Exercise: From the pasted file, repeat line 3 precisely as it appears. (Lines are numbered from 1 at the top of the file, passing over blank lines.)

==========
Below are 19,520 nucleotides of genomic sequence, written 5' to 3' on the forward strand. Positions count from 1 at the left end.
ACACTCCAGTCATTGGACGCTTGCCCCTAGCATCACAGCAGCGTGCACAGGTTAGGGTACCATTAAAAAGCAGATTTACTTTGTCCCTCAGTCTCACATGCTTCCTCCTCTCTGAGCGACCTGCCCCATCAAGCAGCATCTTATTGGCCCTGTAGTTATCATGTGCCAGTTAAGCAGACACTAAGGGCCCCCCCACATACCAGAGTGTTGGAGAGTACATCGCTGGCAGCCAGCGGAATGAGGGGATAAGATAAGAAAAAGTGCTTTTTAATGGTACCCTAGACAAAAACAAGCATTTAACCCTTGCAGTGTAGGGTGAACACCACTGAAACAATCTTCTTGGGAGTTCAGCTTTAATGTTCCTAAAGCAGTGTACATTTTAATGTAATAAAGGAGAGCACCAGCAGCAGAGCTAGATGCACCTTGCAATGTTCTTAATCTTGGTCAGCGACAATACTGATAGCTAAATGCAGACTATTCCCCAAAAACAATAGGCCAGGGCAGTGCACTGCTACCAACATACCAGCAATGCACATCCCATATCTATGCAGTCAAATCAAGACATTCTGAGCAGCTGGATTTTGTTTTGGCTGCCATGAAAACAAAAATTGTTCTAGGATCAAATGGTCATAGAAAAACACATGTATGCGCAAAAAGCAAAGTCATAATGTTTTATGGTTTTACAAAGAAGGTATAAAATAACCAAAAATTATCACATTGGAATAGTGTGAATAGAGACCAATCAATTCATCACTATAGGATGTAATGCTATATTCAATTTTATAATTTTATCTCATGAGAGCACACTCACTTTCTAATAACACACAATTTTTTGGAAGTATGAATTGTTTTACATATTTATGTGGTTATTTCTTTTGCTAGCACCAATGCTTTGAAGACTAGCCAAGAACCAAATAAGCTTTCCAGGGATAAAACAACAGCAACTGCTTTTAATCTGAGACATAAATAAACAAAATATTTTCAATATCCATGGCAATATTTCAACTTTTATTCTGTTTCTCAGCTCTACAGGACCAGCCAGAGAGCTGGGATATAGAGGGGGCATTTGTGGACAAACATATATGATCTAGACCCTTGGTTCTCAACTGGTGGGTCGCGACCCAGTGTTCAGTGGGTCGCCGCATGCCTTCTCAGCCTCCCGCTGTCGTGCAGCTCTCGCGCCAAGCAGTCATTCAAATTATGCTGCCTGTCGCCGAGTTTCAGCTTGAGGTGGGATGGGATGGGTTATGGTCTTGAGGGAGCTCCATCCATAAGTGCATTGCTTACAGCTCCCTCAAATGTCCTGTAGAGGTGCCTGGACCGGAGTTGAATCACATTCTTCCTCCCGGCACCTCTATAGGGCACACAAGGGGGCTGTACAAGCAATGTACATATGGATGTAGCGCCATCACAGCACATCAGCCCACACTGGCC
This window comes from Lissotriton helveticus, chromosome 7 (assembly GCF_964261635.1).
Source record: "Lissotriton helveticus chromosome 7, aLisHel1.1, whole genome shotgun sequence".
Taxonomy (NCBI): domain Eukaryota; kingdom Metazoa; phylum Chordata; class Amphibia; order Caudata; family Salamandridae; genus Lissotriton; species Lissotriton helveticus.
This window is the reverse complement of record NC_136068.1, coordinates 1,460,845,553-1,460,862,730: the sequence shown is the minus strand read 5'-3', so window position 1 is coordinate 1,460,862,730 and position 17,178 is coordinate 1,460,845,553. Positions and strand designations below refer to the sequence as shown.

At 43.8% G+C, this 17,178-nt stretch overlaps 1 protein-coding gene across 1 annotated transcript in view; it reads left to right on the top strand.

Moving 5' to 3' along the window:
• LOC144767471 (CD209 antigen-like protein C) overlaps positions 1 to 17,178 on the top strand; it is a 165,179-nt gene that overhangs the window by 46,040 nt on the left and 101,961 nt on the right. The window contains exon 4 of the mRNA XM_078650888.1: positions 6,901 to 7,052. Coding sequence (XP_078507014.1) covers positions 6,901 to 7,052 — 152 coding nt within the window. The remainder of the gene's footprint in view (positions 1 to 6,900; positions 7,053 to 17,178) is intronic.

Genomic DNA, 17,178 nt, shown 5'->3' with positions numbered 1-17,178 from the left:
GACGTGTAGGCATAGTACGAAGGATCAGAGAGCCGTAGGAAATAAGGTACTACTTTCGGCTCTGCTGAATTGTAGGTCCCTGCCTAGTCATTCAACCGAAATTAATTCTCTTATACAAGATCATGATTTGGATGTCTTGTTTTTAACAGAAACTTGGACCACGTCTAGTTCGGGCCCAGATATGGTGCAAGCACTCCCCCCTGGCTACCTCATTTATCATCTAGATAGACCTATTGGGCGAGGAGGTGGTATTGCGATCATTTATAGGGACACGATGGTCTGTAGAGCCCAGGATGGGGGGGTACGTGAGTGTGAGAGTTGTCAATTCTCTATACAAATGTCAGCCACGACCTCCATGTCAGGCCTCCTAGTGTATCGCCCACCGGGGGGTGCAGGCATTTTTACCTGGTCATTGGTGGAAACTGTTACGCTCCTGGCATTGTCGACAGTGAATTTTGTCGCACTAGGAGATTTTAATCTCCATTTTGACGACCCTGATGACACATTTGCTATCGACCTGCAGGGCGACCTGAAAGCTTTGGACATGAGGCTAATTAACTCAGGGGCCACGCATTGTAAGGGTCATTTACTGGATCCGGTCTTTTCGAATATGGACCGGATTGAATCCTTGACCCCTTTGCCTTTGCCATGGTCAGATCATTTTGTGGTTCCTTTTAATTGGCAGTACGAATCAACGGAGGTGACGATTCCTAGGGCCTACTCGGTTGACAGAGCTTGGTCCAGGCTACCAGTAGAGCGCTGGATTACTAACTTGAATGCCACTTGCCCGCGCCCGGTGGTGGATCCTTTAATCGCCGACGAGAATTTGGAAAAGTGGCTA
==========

This window comes from Lissotriton helveticus, chromosome 7 (assembly GCF_964261635.1).